OpenAI’s generative artificial intelligence could serve as the basis for new tools to fight this terrible disease.
For the past few weeks, the web has only had eyes for ChatGPT. The incredible machine learning-powered chatbot designed by OpenAI has already shown that it can hold conversations, write fictional texts, help students cheat… and one day it may be able to participate in the fight against Alzheimer’s disease.
It is a neurodegenerative disease with terrible consequences for patients and their families. It typically results in loss of memory and lucidity that can take on catastrophic proportions over time. Patients then tend to express themselves in a disjointed, incoherent or even barely intelligible way.
The problem is that despite promising leads, there is still no treatment as such. Admittedly, there are many protocols that make it possible to combat the symptoms, but we are still unable to completely cure this scourge.
The challenge is therefore to arrive at this diagnosis, which has serious consequences, as soon as possible. Indeed, the effectiveness of the treatment depends a lot on the moment of treatment. If the disease is identified in the early phase, it is possible to considerably slow down its progression.
But then we are faced with another problem. Because even when you are particularly vigilant, it is not always easy to identify Alzheimer’s disease in the early phase. Indeed, the symptoms tend to appear relatively late. ” Studies have shown that by the time the diagnosis is made, up to 90% of brain cells may already be dead “explained Valerie Daggett, professor of bioengineering at the University of Washington who developed a blood test to diagnose the disease.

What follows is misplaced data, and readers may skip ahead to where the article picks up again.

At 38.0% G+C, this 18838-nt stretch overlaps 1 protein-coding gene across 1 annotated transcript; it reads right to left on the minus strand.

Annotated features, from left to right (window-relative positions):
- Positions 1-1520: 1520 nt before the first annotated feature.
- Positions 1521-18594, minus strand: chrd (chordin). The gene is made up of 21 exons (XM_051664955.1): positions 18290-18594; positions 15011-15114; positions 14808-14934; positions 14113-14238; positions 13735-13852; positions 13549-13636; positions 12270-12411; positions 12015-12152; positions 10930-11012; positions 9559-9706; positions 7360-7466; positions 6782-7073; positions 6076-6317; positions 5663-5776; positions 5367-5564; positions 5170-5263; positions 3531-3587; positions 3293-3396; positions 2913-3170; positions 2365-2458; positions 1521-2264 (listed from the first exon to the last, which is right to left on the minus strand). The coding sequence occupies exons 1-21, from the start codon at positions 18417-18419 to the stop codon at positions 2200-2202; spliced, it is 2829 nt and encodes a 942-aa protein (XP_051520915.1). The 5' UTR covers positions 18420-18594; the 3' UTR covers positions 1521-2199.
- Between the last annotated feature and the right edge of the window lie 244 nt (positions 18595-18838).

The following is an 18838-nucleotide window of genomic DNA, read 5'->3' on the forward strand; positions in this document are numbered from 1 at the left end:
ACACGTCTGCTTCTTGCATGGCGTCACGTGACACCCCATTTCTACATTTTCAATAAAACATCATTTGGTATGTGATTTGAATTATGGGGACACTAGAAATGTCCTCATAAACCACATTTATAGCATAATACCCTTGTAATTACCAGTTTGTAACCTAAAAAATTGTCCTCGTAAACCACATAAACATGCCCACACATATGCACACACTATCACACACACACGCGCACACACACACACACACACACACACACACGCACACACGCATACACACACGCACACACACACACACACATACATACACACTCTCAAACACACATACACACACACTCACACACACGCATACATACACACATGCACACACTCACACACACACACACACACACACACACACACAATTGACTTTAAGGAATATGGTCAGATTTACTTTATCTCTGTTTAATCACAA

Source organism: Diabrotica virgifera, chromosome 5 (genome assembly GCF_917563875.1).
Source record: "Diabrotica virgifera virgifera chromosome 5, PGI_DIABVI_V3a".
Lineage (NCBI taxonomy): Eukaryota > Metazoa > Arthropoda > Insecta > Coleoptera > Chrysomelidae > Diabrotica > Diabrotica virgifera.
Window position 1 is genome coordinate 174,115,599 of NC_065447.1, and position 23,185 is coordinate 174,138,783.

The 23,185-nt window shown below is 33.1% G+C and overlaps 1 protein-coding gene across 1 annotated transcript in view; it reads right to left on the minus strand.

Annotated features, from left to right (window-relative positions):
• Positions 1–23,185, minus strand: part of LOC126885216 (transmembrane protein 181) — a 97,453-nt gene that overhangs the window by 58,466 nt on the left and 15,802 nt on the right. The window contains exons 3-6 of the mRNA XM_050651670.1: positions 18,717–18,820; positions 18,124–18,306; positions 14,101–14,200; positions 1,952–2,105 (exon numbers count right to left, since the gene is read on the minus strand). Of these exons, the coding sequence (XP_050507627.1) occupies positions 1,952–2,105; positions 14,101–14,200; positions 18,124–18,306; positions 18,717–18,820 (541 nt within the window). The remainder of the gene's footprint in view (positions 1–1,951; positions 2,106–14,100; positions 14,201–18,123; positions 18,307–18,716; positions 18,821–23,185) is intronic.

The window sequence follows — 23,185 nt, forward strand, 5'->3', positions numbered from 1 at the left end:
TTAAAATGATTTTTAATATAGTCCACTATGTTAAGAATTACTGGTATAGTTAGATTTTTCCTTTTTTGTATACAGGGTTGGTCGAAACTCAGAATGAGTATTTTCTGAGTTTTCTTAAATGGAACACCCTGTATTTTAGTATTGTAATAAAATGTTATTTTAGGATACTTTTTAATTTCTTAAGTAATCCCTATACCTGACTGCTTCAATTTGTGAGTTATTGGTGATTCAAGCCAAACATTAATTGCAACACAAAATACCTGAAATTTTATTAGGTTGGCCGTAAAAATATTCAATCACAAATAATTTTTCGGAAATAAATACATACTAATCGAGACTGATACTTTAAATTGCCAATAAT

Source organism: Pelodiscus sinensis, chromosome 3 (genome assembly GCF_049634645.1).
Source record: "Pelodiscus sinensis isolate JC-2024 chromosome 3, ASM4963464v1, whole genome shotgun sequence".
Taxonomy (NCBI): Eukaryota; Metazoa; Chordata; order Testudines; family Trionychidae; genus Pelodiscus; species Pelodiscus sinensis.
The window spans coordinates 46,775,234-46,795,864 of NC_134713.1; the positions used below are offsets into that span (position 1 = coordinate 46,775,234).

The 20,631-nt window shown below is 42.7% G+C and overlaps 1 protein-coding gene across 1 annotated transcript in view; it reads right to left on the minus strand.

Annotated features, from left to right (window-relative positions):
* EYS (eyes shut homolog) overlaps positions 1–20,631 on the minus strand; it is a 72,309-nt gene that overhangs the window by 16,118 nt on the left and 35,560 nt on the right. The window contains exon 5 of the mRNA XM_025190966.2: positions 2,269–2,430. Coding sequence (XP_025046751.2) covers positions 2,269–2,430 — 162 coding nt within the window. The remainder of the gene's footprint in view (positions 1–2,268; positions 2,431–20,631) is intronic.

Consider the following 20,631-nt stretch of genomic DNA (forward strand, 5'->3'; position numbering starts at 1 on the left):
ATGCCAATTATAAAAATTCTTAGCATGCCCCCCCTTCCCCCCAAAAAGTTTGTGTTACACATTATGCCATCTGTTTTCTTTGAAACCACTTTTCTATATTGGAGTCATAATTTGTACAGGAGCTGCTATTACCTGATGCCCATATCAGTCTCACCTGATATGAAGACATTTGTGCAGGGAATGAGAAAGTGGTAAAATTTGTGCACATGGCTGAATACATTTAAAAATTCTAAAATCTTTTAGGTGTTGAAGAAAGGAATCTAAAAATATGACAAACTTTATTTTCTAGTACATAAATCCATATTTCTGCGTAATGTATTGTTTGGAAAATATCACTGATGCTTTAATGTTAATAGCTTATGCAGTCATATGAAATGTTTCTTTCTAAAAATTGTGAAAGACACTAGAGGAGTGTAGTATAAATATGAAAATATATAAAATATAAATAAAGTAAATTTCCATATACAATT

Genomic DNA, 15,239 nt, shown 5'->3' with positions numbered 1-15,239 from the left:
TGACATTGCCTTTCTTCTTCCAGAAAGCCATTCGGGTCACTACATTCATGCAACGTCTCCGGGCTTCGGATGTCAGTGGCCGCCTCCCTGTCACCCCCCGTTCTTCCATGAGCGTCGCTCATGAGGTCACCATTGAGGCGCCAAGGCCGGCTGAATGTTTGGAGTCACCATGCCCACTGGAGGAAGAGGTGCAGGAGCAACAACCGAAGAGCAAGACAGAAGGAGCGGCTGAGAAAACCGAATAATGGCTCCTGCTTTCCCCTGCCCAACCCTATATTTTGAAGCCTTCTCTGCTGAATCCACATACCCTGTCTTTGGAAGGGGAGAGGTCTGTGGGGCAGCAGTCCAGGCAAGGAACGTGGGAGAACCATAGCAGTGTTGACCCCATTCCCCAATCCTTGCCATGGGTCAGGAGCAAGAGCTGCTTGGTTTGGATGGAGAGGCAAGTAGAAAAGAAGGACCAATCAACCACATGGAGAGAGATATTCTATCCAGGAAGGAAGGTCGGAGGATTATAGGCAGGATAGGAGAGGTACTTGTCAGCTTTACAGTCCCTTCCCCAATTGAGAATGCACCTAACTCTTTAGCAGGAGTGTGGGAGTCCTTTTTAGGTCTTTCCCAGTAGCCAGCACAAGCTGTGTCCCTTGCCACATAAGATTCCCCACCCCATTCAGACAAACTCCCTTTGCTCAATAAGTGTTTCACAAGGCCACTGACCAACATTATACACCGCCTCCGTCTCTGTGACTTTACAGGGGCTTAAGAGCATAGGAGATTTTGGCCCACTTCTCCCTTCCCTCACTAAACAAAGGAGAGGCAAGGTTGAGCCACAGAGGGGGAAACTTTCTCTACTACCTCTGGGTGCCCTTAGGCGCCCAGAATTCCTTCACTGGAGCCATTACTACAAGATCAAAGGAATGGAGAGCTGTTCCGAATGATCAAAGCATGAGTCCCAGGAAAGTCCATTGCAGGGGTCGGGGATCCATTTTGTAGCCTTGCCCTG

Statistical tools to track the disease
Blood test detects Alzheimer’s years before symptoms
To circumvent this problem, the most obvious solution would be to set up a systematic follow-up of the population, in particular in patients at risk. Because to give yourself every chance of reaching the right diagnosis, you typically have to go through brain imaging sessions and extensive cognitive assessments. It would therefore be an expensive, time-consuming monitoring protocol, and therefore difficult to apply on a large scale.
A team of researchers from the University of Drexel, in the United States, opted for another approach in order to carry out this preventive work. Instead of looking for physiological markers of the disease, such as the famous amyloid plaques, they plan to go through statistical analysis of language.
The idea is to dissect the person’s speech using computer tools to identify extremely discreet warning signs. Generally, this involves looking for a few strictly acoustic cues; in other words, we are interested in the way the individual expresses himself rather than in the deeper meaning of his remarks. This approach works quite well. In about 75% of casesthis makes it possible to reach a diagnosis before the onset of symptoms, which considerably improves management.
However, it turns out that artificial neural networks are particularly good at highlighting these discrete statistical deviations. And in parallel, in recent years, AI tools applied to language have been gaining momentum at a staggering speed. This offers a new possibility to researchers: instead of focusing only on the acoustic dimension, it is now possible to look directly at the meaning of the words.